FRAP Activity In Hot Peppers During RipeningSource: Comparative Study on Polyphenols Content, Capsaicin and Antioxidant Activity of Different Hot Peppers Varieties (Capsicum annuum L.) Under Environmental Conditions of Thessaly Region, Greece.
12. Can Heal Toothaches
Using cayenne pepper for toothache is an old-fashioned remedy, but one that works. The pepper acts as a counter-irritant and decreases the deeper tooth pain. It also increases local blood flow.
13. Improves Skin And Hair Health
Though we have less research on this, some reports promote the benefits of cayenne pepper for one’s skin and hair. The capsaicin in the pepper can soothe skin redness (its anti-inflammatory properties) and also treats acne-induced skin discoloration. But don’t use the pepper alone. Mix one spoon of the pepper with some cocoa powder and half a ripe avocado till you get a paste. Apply it to your face and rinse after 15 minutes.
The vitamin in cayenne pepper can improve hair health too. Mix some of the pepper with honey and apply to your scalp. Cover your hair with a cellophane cover. Wash after 30 minutes.
You can also add three eggs and olive oil to this mixture and follow the same procedure for stronger hair. This remedy can also add volume and shine to your hair.
We are done with the benefits. You definitely would want to pick a few peppers now, wouldn’t you? But how do you do that? And where do you store them?
How To Select And Store Cayenne Pepper
You need to select totally ripe cayenne peppers with a bright and even color. The ripe peppers are usually green or red.
You can store them in an airtight glass container, kept out of reach of direct sunlight.
Including cayenne pepper in your diet is simple.
How To Incorporate More Cayenne Pepper Into Your Diet
The pepper is quite versatile, so you can add it to a variety of dishes.
- You can add cayenne pepper to spice mixtures such as a curry tub.
- You can also spice up your marinades by adding cayenne pepper.
- A homemade dressing can also be made using the pepper. You can mix vinegar, oil, the pepper, and other seasonings as you desire.
And yes, you sure can prepare a recipe using cayenne pepper.
Any Popular Cayenne Pepper Recipes?
1. Spicy Roasted Pumpkin Seeds
What You Need
- 1 cup of raw green pumpkin seeds
- ¼ teaspoon of cayenne pepper
- 1 teaspoon of chili powder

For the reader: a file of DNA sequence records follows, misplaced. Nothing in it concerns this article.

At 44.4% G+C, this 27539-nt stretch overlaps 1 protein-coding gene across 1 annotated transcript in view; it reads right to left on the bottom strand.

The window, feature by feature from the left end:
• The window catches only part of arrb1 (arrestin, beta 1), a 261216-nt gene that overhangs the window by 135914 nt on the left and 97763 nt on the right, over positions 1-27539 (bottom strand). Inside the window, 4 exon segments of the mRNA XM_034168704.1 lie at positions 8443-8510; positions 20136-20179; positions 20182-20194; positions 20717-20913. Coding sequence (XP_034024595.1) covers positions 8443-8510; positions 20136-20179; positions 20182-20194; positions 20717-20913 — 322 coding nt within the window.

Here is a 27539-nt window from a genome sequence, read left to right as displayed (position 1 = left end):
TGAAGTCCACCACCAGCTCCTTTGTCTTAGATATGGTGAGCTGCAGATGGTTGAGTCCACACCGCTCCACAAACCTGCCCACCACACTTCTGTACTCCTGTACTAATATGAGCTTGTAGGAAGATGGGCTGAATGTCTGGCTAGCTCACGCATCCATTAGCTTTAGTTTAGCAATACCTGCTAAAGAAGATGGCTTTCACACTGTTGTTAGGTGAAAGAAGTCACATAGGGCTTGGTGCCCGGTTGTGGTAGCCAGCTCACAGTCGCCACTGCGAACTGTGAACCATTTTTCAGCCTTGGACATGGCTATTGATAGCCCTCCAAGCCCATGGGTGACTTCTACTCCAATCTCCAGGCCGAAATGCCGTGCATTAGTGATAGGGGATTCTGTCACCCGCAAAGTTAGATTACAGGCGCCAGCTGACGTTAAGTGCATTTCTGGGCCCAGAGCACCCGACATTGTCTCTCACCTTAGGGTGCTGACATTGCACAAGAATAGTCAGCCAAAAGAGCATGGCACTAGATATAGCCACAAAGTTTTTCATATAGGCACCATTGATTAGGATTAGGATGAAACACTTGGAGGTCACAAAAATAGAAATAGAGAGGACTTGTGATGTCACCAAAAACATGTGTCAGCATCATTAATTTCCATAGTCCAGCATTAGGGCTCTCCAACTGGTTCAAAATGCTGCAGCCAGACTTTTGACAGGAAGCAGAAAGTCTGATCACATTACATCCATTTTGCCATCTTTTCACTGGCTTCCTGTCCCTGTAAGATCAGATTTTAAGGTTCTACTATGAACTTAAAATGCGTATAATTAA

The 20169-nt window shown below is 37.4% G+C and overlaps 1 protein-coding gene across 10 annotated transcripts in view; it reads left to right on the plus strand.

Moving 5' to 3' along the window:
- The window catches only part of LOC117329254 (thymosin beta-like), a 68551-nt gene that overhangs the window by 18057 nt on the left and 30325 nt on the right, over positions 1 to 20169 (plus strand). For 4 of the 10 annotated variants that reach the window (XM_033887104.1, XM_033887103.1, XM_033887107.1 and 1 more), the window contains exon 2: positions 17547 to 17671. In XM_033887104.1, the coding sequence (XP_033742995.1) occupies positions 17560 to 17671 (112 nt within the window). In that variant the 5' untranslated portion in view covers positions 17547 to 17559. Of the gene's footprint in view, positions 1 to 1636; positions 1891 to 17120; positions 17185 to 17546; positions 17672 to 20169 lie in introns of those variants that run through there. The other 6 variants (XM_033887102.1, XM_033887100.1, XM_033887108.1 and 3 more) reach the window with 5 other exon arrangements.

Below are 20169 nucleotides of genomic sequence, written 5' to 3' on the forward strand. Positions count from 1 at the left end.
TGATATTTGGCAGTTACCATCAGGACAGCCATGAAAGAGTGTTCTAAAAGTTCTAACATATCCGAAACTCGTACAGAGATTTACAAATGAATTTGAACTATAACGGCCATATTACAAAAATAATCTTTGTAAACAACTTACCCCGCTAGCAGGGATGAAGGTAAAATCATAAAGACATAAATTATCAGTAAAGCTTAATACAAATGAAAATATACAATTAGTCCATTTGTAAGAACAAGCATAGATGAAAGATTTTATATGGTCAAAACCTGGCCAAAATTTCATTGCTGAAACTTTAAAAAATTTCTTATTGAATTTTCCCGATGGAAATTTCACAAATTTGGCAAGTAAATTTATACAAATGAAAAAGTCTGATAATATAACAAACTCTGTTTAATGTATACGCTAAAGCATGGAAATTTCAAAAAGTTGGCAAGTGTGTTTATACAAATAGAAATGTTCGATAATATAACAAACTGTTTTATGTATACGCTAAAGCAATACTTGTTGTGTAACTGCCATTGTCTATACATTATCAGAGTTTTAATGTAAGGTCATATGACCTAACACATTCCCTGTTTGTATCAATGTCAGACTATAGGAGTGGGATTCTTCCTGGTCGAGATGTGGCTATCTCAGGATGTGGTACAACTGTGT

- ½ teaspoon of coarse salt
- 2 teaspoons of fresh lime juice
- Preheat oven to 350o F.
- In a medium bowl, combine all the ingredients. Toss to coat. Spread on a rimmed baking seat.
- Bake until it is puffed or browned.
2. Cayenne Pepper Tea
What You Need
- Lemon, honey, and cayenne pepper, as required
- Add all the ingredients except water to a mug.
- Top with boiling water and steep for 5 minutes.
- Stir well and enjoy.
The recipes are great. But wait –
Any Other Ways To Use Cayenne Pepper?
- You can place the jar of cayenne pepper on your dining table so that it can be sprinkled onto anything instantly when needed.
- Cayenne pepper, when added with some lemon juice, can render the most delectable and lip-smacking flavor to any bitter or bland dish.
- It also works wonders when added to traditional hot cocoa.
- One can also prepare some cayenne pepper sauce to apply to bread slices and add to soups.
Alright. But do you know where to procure cayenne pepper from?
Where To Buy Cayenne Pepper?
You can buy cayenne pepper from your nearest supermarket store or online. You may also go for cayenne pepper pills after checking with your doctor.
Any Fun Facts About Cayenne Pepper?
- Cayenne pepper has been a part of the Native American cuisine for at least 9,000 years.
- It is available all year round.
- The cayenne pepper plant grows to about 2 to 4 feet tall.
- Immature cayenne pepper is green and is also called hot pepper.
- Botanically speaking, the pepper is a berry.
- It is also known as guinea spice, aleva or bird pepper, red pepper, and cow horn pepper.
- Most of the pepper you see in the market is ground cayenne.
This hot spice does have a dark side. Let’s check that out.
Any Side Effects Of Cayenne Pepper?